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Forest Vines to Snow Tussocks: The Story of New Zealand Plants



Sharing a need for much brighter light than is available on the floor of a closed forest, the majority of species of epiphytes, vines and parasites grow high in tree crowns. In this situation epiphytes alone face special problems. Vines are able to obtain soil, water and mineral nutrients via their stems; parasites can tap the supplies drawn up by their host trees; but epiphytes either have no connection with the ground throughout their lives or send roots down to it only after a period of some years. Soil does not form easily on trunks and branches and as they are sunnier, windier and better drained than the ground, they suffer both more frequent and more severe droughts. In response to these stressful conditions, many epiphytes have evolved modifications enabling them to store water and to reduce its loss by evaporation as well as to build up a layer of water-retentive soil. Water can be stored internally in special cells, whose presence confers fleshiness on the organs concerned, or externally in cavities formed by appropriately shaped and arranged leaves. Some epiphytes can get by with a minimum of mineral nutrients page 67and need little or no soil; others build up considerable quantities of dark humus, largely from the decay of their own old leaves and roots with a varying contribution of bark flakes and leaves from surrounding trees. Many other epiphytes which are unable to form soil themselves take advantage of those that can.

Now we have defined the epiphyte category, how rigorously do we interpret the definition in deciding whether or not a particular species should be included? Certainly not so rigorously that we exclude those species which, although normally epiphytic, are sometimes to be found on sunny, rock outcrops which provide conditions similar to those of tree tops. In fact, it might well be that there are no epiphytes, even those of tropical forests, unable to grow on the ground in suitable circumstances.

Going to the other extreme, should we include species which are normally terrestrial, but can occasionally grow on trees? In this case the answer is 'no' as, apart from reservations about stretching the definition so far, the number of species involved would be inconveniently large. In certain circumstances almost any plant is able to grow as an epiphyte. For example, in forests of high rainfall, particularly where frequent mists maintain high atmospheric humidity, seeds germinate just as readily on moist, moss and lichen covered trunks and branches as on the ground. A notable example of chance epiphytism in these circumstances in New Zealand is an occasional silver beech (Noth-ofagus menziesii) growing on a tree of the same species. Even in forests of average rainfall and atmospheric humidity, the branch systems of large, long-lived trees, such as the kauri, are available as habitats for so many centuries that quite unlikely species can sometimes be found as epiphytes on them. The intrepid Harrison-Smith32 found a 3 m kauri growing on a kauri, as well as several examples of other conifers — rimu, totara, kahikatea and several angiosperm trees. In most cases the occasional epiphytic plants of otherwise terrestrial trees and shrubs are small and do not grow to reproductive maturity.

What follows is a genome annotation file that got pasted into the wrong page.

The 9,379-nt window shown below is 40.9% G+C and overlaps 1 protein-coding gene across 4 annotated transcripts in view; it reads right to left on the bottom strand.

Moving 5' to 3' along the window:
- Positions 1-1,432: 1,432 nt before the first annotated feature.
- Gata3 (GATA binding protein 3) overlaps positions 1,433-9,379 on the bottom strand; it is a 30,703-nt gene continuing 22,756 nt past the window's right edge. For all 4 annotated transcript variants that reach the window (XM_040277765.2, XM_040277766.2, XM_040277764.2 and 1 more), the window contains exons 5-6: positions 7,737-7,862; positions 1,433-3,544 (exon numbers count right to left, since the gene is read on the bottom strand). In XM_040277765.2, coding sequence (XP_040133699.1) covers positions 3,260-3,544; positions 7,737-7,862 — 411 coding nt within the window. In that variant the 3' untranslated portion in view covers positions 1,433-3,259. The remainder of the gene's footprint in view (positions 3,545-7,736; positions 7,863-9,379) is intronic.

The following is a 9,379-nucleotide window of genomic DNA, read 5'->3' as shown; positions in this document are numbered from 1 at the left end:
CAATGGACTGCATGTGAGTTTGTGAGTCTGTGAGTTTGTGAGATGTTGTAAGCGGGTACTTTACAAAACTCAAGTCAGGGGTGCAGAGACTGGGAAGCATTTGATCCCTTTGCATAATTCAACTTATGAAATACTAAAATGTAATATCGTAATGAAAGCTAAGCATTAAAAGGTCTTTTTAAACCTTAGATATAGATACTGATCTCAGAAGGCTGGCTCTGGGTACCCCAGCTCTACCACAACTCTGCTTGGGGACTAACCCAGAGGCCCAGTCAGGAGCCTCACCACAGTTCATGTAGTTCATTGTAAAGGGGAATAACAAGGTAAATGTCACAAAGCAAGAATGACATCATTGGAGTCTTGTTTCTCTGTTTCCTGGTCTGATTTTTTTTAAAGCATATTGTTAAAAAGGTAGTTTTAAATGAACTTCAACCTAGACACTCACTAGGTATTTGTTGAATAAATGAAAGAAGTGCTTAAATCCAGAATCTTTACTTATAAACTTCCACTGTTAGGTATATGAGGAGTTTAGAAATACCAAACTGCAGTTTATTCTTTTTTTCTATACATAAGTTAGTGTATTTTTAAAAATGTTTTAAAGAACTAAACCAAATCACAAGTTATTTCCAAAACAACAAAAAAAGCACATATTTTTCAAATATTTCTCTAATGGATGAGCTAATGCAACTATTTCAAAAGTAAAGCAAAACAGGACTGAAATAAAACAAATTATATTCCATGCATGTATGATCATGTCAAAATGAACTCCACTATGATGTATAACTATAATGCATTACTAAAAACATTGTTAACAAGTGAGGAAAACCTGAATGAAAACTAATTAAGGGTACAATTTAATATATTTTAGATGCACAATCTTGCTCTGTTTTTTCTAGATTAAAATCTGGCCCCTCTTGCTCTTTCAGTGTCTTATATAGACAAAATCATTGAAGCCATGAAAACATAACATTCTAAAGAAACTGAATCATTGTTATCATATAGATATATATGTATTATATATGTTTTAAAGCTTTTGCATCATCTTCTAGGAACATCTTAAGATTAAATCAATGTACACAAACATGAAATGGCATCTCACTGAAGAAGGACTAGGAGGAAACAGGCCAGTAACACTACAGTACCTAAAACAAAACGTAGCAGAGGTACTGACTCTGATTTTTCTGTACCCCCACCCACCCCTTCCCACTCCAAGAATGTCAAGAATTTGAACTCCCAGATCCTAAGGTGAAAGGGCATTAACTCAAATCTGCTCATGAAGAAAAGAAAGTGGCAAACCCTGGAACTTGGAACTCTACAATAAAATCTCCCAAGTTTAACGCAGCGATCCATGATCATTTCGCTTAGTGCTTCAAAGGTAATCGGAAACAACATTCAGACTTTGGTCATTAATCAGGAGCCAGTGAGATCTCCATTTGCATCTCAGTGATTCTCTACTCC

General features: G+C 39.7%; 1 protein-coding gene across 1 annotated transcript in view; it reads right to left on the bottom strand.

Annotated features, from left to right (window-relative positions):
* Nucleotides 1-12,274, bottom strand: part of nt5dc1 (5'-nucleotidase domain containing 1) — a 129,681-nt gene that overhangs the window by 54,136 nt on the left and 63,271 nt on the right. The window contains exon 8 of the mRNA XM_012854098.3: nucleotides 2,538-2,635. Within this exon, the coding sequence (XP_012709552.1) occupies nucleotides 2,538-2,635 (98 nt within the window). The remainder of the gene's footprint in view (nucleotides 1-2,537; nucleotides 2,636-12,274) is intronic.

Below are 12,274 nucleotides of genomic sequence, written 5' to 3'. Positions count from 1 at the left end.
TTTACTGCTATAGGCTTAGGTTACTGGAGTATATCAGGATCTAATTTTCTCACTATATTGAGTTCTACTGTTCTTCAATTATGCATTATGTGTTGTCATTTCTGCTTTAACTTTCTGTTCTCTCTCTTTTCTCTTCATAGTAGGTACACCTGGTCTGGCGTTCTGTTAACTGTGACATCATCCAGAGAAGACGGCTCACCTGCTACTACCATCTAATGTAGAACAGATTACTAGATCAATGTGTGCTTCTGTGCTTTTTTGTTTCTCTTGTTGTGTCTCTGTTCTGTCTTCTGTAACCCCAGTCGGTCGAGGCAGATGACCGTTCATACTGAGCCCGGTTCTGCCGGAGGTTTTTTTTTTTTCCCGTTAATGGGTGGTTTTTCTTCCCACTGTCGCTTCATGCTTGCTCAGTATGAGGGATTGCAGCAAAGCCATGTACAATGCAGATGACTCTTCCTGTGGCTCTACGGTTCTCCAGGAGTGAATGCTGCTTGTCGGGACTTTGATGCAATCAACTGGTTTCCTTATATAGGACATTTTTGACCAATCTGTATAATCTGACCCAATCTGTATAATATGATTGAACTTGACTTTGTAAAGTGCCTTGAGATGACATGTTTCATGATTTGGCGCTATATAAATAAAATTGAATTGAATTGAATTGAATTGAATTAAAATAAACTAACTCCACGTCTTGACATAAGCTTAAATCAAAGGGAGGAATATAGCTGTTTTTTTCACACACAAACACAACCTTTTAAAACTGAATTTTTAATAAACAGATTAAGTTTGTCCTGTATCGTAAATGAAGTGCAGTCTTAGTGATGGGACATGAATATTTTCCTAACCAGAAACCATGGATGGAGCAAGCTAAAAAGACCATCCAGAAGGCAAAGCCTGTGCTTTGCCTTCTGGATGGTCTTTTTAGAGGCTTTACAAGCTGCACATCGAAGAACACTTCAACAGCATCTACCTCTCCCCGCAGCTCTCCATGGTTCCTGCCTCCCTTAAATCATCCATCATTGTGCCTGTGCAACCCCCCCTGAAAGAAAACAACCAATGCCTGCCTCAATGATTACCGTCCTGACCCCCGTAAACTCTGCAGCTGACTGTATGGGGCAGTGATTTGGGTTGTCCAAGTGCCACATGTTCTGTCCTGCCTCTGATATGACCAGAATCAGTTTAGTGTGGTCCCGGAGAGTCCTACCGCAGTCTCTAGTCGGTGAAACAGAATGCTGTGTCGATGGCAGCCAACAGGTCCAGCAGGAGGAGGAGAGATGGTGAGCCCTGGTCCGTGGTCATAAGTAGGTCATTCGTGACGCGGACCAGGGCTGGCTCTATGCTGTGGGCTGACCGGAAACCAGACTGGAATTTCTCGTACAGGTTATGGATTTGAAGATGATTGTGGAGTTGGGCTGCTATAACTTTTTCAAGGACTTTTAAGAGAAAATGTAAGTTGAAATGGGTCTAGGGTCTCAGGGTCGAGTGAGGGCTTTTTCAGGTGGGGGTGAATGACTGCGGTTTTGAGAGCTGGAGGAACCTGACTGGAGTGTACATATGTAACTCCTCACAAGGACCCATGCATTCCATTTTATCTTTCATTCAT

Lichens, often followed by mosses, are generally the first epiphytes on trees in both temperate and tropical regions. In New Zealand small filmy ferns are frequently associated with the mosses. The thin layer of soil that these small epiphytes form is important for the establishment of most of the vascular epiphytes,41 which are the concern of this section.